Tuesday, November 20, 2012

National Novel Writing Month

I respect that writing a novel is a thing I'm going to have to do if I want to make money writing.

I worry I don't have the same hunger for it as a lot of other people I know. These folks get a twinkle in their eye when they talk about their book, like it's their baby that just played concert level piano, graduated with honors, and then rearranged its alphabet blocks into the cure for cancer. By contrast, if we're just judging on enthusiasm, my novel baby could be assumed to be propped up in a corner filling its diaper, gorging itself on paste, and biting the cat.

I like short stories. I like flash. I like tight focus and ending on ambiguity. I like a single piece that can be extrapolated to a larger whole without ever describing the latter.

And honestly, I don't feel like I even have shorts down particularly well. Not enough to go bragging around about it. I can't pull the pieces of it apart and explain how it all works.

People keep telling me I shouldn't be afraid of novels- that I can chill out, relax, take my time. Not everything in a novel has to accomplish something right away; there's all sorts of frills and self indulgences you can sneak in and rather than hurting the novel, they make it deeper and more unique.

But, honestly, a lot of them feel like distractions and dead ends.

There's a weight to a novel too. A thing about many stories I've written- not necessarily a good thing or a bad thing- is that they don't hold up to hours and hours of scrutiny. I like magical realism- stories where why a thing happened isn't as important as the fact that it did. That's way harder in novels.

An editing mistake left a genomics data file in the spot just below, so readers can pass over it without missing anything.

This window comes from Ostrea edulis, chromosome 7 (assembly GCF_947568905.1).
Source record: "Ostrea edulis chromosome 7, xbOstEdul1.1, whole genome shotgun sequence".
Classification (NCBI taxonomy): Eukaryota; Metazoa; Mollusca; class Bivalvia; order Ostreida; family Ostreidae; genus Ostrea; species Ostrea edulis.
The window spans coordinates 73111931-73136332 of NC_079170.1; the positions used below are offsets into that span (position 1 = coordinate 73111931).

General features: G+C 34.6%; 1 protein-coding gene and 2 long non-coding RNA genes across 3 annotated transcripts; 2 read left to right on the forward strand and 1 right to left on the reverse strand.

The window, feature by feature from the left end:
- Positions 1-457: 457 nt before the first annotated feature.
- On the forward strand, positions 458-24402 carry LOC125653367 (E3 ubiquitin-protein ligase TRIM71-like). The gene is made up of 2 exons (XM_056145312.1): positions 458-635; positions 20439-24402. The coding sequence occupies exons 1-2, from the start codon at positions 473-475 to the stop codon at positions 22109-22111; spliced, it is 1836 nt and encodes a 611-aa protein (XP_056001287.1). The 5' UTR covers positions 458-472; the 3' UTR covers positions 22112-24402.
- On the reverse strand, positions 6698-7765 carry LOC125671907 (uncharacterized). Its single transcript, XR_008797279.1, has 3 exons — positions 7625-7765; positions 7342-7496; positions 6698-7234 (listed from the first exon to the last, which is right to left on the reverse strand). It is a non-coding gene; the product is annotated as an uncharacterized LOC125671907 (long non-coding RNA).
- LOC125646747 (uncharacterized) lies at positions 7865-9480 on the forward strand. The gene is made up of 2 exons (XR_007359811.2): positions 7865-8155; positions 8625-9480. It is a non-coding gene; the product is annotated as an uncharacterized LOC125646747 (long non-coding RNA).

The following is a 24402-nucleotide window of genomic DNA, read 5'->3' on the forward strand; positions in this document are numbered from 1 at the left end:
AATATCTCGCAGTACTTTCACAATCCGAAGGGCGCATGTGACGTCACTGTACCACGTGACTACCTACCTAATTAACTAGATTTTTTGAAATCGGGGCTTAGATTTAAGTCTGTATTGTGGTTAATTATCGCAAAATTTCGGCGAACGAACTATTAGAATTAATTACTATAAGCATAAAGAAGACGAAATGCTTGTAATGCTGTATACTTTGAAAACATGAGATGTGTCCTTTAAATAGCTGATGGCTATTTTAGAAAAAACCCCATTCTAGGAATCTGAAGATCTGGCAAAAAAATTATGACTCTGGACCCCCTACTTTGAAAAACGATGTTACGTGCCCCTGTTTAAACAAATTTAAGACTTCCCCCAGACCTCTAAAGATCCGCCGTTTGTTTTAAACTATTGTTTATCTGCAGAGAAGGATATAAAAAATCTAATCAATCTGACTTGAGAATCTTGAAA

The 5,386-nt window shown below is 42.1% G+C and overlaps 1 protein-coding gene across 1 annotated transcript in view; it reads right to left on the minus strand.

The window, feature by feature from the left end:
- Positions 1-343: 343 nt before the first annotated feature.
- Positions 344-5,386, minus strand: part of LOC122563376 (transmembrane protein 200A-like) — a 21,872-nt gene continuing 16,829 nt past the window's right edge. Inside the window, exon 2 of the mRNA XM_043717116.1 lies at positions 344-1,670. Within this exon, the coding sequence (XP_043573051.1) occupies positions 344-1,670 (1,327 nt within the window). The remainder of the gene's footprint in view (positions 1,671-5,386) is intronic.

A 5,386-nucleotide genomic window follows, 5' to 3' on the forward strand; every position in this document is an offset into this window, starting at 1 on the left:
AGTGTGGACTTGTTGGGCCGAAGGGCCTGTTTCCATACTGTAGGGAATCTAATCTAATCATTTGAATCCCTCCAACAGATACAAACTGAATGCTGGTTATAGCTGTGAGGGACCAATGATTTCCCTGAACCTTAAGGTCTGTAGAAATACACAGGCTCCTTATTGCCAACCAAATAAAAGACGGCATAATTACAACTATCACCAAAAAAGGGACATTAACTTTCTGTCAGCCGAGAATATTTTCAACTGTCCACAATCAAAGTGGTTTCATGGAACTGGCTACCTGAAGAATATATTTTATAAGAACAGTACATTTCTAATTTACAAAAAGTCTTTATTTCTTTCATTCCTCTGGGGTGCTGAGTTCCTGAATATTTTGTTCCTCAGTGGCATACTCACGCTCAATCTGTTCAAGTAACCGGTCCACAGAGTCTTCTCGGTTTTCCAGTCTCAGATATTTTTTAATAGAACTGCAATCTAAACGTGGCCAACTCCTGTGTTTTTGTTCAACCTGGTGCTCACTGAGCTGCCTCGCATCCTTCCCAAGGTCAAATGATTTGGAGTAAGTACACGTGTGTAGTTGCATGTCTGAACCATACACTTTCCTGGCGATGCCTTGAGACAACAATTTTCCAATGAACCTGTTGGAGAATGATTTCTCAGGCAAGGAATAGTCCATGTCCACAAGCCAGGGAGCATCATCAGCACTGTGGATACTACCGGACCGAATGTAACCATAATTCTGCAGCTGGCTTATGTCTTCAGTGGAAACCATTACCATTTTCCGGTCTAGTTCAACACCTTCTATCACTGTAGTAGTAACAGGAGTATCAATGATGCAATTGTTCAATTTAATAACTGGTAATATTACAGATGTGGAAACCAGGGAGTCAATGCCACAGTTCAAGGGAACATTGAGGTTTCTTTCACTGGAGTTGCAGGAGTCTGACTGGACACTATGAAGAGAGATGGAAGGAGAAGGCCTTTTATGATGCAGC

For example, I wrote a story where horrible monsters come to a school bake sale and set up a table. The people recognize the monsters, but I never went to any trouble to explain how they knew them, what the monsters' ecology was, what relationship the people had with the monsters, whether there were other terrible supernatural things in the world. None of that. The people just went "well, this is a thing that's happening now" and proceeded on with the sale. This idea is spun sugar, prose confection. It wouldn't hold the weight of seven thousand words, much less a novel.

Or maybe it would. I don't think so, but when I took the story to a group, a number of people (people, it should be said, who don't like short stories) said it struck them as the beginning of a novel, and that the end of the story (when it ends nobody is dead yet, but it could go any number of ways) seems to them like the very beginning. It feels to me like a complete three beat story, in a horror sort of way. Monsters come and sow direct terror, people gradually acclimated to the terror and even start to feel a bit normal and in control, monsters reveal a different, worse horror has been their agenda the whole time. That things go badly, I feel, can be reasonably implied without spelling it out. My group thought it should be a book, going into the town response to the monsters, making a character of one of the children, just a dizzying amount of extra stuff for a story I'd conceived of as working on the same formula as a recited joke.

For me, it's a satisfying experience as it is.

Sometimes I feel like the exception. 

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